Decentralisation of government functions can improve accountability and service provision, but this pursuit presents key political challenges.
Due to greater decentralisation, local governments around the world are increasingly expected to play a major role in tackling key development challenges, from mitigating climate change to improving access to healthy diets. The Sustainable Developments Goals (SDGs) have even reinforced the importance of local government through SDG 11, which strives for inclusive and sustainable cities.
Yet, local governments cannot have a transformative role in their communities without sufficient capacity to deliver services and the autonomy to determine local policy priorities. Identifying the constraints to low subnational capacity, and opportunities to surmount them, is therefore critical for local governments to be able to fulfill their potential.
The study: How political economy dynamics affect subnational capacities in Zambia
Our team from the International Food Policy Research Institute (IFPRI) and the University of Zambia (UNZA) has analysed how political economy dynamics affect subnational capacities. We examined these dynamics in Zambia where, since 2011, the number of district councils has proliferated from 74 to 119. Like many other countries, Zambia has embraced decentralisation as a way of addressing spatial and economic inequalities as well as to enhance participatory governance.
Since the early 2000s, successive governments have prioritised devolution, which is the most comprehensive form of decentralisation, in the country’s national development plans. Yet, progress towards this goal long has been disappointing and fitful. Given the current government’s Revised National Decentralisation Policy (R-NDP), which also emphasises a devolved form of governance through democratically elected local councils, there is a greater need to understand why progress has been so difficult.
The data: Learning from local bureaucrats and politicians
Despite many studies lamenting weak decentralisation in Zambia, our research is the first to rely on primary data collected from more than 150 bureaucrats across 16 councils located in Central, Copperbelt, Lusaka, and Southern Provinces. The sampled councils included a wide range of variation on rural and urban geographies, poverty levels, length of existence, and partisan affiliation of mayors.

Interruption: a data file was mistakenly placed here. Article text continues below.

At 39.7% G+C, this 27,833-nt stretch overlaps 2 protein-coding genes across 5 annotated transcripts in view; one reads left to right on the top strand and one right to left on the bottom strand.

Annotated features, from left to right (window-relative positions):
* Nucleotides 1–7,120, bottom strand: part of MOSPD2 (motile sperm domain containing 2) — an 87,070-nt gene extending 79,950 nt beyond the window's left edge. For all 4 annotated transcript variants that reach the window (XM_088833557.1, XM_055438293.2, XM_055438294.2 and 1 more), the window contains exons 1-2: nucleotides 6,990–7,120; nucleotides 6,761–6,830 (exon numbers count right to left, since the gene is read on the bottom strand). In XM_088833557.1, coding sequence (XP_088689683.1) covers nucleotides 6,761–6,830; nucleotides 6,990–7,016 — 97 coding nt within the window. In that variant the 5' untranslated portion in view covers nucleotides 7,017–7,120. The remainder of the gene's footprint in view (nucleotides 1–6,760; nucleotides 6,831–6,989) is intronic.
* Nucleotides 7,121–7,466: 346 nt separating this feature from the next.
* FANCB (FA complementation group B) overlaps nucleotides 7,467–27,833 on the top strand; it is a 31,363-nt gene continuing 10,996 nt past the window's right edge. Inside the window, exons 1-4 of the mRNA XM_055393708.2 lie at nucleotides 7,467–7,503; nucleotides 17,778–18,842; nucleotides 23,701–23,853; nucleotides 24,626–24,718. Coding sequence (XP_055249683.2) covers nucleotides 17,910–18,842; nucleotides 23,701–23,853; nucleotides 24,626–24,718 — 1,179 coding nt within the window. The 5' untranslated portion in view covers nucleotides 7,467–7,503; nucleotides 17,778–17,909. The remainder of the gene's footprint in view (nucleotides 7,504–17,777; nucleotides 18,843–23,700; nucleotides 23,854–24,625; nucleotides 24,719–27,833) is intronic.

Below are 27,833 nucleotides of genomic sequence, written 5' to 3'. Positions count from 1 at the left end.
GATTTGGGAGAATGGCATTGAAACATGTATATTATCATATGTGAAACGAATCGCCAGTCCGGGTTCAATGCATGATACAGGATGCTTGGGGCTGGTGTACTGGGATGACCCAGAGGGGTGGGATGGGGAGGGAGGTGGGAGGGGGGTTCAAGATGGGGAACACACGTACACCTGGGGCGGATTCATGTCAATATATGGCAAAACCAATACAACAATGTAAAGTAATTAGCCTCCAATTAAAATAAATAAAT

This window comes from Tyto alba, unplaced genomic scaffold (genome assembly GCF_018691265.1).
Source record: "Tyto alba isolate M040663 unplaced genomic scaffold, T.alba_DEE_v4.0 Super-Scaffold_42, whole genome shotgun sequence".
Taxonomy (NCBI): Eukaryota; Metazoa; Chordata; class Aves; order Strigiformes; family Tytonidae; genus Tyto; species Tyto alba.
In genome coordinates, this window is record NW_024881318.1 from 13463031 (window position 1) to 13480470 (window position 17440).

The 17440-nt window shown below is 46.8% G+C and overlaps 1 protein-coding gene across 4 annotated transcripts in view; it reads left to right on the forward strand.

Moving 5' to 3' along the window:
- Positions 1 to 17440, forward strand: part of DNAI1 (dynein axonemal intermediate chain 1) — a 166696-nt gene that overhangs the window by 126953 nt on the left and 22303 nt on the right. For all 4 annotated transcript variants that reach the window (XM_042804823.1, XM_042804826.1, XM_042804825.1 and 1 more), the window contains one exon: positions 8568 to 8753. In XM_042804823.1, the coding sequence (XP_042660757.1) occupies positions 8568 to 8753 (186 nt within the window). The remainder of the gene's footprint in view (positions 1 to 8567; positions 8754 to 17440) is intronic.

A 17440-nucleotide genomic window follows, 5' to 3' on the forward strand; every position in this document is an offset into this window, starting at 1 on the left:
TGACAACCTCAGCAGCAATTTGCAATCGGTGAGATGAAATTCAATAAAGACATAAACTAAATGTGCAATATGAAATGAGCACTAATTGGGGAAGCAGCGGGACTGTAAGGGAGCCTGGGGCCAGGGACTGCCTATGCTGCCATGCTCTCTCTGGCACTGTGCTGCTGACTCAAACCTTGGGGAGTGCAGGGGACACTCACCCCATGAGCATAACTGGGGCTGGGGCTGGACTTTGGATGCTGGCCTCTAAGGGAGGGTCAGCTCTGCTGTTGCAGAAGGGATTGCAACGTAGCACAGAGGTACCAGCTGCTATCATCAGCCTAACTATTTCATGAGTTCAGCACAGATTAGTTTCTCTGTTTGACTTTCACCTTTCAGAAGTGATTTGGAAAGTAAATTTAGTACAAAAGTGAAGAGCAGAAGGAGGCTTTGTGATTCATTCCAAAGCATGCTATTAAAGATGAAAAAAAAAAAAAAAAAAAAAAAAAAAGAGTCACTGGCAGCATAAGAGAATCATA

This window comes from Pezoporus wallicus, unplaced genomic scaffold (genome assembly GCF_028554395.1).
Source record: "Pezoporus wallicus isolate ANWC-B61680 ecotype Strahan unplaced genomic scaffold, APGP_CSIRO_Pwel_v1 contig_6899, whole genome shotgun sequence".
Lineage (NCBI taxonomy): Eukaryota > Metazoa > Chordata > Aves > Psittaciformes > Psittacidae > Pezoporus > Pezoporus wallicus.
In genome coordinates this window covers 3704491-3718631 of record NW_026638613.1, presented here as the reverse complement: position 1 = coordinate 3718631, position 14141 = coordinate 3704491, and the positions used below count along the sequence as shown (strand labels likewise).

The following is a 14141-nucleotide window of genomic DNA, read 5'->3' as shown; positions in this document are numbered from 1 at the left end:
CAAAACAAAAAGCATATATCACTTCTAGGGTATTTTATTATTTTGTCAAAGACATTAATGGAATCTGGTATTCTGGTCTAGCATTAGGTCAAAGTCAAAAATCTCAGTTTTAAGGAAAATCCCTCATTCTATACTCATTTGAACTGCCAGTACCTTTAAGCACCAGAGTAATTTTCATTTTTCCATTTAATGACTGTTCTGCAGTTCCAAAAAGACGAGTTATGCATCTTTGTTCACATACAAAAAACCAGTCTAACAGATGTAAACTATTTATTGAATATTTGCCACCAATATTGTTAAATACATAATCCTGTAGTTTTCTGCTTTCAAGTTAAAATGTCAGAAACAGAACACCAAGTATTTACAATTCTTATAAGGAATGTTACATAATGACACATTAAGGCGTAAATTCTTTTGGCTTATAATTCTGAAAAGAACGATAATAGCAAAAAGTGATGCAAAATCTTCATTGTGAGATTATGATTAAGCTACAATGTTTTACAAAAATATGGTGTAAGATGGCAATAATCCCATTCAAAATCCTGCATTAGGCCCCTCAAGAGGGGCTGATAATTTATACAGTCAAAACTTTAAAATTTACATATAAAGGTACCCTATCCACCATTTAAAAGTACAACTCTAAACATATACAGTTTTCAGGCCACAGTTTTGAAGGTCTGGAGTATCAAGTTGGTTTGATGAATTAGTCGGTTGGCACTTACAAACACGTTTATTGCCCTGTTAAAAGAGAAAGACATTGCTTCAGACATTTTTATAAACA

Bureaucrats were randomly selected at all levels of seniority. In addition, they included departments of housing and social services, public health, planning, and finance. Since Zambia’s councils contain both administrative and political wings, these surveys were complemented with interviews conducted with ward councillors in the sampled councils, who typically are elected by citizens every five years.
The data revealed a well-educated group of civil servants who enjoy being able to use their expertise to improve local development. More than 80% were satisfied with their jobs. However, only 42.7% and 38% were satisfied with their wages and non-wage benefits (e.g. pensions, training opportunities), respectively. More worrying is that 60% of the sample aspired to leave local government within five years’ time.
Key challenges for Zambia’s government structure:
The organisational setting in which bureaucrats operate constitutes one key challenge that they encounter. Specifically, the Local Government Service Commission (LGSC), whose commissioners are appointed by the president every three to five years, has a mandate over hiring, firing, transfers, and promotions at the local level. The transfer process is viewed as arbitrary, opaque, and top-down, resulting in unstandardised tenure times for civil servants and their families.
Some councils experience very high levels of turnover, undermining institutional memory and continuity of service provision. Livingstone was the most extreme: In 2017, 80% of its staff were transferred. The proliferation of councils in recent years has contributed to this problem by requiring staff to be reshuffled to fill expertise gaps.
Overstaffing also occurs, which places a burden on council finances to pay for the additional staff. Salary arrears and reduced pension payments are not uncommon. According to most of the administrative heads of the councils, known as Town Clerks or Council Secretaries, they are rarely informed about these staffing allocations or requested them.